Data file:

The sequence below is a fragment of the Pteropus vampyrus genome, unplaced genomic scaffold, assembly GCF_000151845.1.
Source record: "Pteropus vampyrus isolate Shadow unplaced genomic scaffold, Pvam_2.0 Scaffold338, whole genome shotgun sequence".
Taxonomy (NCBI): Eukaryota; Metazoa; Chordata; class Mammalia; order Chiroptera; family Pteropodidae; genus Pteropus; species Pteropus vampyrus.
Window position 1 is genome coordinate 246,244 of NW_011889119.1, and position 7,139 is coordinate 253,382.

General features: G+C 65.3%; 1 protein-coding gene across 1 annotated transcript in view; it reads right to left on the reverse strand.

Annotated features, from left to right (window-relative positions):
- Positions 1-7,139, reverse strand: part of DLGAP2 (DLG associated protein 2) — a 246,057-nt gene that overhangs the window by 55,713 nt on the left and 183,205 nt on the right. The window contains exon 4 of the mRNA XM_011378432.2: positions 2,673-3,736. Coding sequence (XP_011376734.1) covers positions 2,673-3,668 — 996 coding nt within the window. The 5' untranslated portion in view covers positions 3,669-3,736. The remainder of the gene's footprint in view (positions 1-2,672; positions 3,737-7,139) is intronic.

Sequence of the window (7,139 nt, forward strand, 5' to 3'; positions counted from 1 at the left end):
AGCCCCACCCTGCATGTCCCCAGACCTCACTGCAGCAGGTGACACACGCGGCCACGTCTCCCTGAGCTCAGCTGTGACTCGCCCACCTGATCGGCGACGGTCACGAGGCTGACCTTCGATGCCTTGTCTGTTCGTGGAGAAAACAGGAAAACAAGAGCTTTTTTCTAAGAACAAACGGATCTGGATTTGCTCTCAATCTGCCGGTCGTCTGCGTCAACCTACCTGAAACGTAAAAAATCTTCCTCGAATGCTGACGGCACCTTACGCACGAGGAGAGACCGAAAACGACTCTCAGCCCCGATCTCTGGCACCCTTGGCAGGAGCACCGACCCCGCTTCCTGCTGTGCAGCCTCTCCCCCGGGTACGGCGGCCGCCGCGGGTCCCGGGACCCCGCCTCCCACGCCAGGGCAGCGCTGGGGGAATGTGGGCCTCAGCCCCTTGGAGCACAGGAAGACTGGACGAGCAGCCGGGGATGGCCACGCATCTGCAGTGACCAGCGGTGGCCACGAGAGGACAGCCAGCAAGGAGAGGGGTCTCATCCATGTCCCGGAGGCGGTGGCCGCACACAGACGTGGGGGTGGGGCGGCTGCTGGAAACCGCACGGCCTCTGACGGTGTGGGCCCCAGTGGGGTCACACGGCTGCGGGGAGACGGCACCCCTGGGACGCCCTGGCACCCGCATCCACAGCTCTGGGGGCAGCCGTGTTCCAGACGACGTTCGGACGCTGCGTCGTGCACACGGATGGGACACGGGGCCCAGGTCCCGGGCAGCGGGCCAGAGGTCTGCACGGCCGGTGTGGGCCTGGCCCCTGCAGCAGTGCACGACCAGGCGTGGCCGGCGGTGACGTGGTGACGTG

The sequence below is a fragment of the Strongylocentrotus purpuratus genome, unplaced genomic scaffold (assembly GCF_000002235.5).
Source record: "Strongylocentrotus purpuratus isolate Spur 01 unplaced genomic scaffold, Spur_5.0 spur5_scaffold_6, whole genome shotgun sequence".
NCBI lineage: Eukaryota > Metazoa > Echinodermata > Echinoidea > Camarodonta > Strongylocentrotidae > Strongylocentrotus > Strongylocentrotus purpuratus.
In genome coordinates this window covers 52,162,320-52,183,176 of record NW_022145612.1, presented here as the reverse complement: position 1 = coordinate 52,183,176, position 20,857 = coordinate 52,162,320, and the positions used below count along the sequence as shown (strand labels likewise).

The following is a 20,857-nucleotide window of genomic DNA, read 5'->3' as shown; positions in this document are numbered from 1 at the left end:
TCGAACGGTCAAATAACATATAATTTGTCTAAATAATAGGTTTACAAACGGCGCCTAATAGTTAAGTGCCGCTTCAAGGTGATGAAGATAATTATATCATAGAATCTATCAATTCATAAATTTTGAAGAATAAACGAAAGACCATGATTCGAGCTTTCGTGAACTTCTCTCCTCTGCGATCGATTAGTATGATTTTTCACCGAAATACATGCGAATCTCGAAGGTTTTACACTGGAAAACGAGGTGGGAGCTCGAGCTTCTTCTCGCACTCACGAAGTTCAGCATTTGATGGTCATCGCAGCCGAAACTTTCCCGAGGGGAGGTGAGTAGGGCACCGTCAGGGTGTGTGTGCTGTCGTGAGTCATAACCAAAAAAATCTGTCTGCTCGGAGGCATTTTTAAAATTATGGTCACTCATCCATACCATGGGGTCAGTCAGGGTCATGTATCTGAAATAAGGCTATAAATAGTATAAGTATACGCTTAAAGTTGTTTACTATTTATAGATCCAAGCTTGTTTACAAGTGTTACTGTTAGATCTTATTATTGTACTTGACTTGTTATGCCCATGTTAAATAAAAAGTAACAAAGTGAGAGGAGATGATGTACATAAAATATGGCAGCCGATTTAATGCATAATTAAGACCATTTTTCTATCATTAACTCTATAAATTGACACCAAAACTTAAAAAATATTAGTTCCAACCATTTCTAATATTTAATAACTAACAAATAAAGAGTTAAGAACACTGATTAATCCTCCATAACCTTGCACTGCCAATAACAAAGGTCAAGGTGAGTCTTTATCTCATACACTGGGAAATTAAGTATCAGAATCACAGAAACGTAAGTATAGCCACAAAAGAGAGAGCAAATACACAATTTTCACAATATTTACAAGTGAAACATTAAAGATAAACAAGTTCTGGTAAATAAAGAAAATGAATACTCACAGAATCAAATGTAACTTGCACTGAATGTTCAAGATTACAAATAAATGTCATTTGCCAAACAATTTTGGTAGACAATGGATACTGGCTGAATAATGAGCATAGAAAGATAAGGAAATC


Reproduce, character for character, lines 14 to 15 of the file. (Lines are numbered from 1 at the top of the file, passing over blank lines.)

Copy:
The following is a 20,857-nucleotide window of genomic DNA, read 5'->3' as shown; positions in this document are numbered from 1 at the left end:
TCGAACGGTCAAATAACATATAATTTGTCTAAATAATAGGTTTACAAACGGCGCCTAATAGTTAAGTGCCGCTTCAAGGTGATGAAGATAATTATATCATAGAATCTATCAATTCATAAATTTTGAAGAATAAACGAAAGACCATGATTCGAGCTTTCGTGAACTTCTCTCCTCTGCGATCGATTAGTATGATTTTTCACCGAAATACATGCGAATCTCGAAGGTTTTACACTGGAAAACGAGGTGGGAGCTCGAGCTTCTTCTCGCACTCACGAAGTTCAGCATTTGATGGTCATCGCAGCCGAAACTTTCCCGAGGGGAGGTGAGTAGGGCACCGTCAGGGTGTGTGTGCTGTCGTGAGTCATAACCAAAAAAATCTGTCTGCTCGGAGGCATTTTTAAAATTATGGTCACTCATCCATACCATGGGGTCAGTCAGGGTCATGTATCTGAAATAAGGCTATAAATAGTATAAGTATACGCTTAAAGTTGTTTACTATTTATAGATCCAAGCTTGTTTACAAGTGTTACTGTTAGATCTTATTATTGTACTTGACTTGTTATGCCCATGTTAAATAAAAAGTAACAAAGTGAGAGGAGATGATGTACATAAAATATGGCAGCCGATTTAATGCATAATTAAGACCATTTTTCTATCATTAACTCTATAAATTGACACCAAAACTTAAAAAATATTAGTTCCAACCATTTCTAATATTTAATAACTAACAAATAAAGAGTTAAGAACACTGATTAATCCTCCATAACCTTGCACTGCCAATAACAAAGGTCAAGGTGAGTCTTTATCTCATACACTGGGAAATTAAGTATCAGAATCACAGAAACGTAAGTATAGCCACAAAAGAGAGAGCAAATACACAATTTTCACAATATTTACAAGTGAAACATTAAAGATAAACAAGTTCTGGTAAATAAAGAAAATGAATACTCACAGAATCAAATGTAACTTGCACTGAATGTTCAAGATTACAAATAAATGTCATTTGCCAAACAATTTTGGTAGACAATGGATACTGGCTGAATAATGAGCATAGAAAGATAAGGAAATC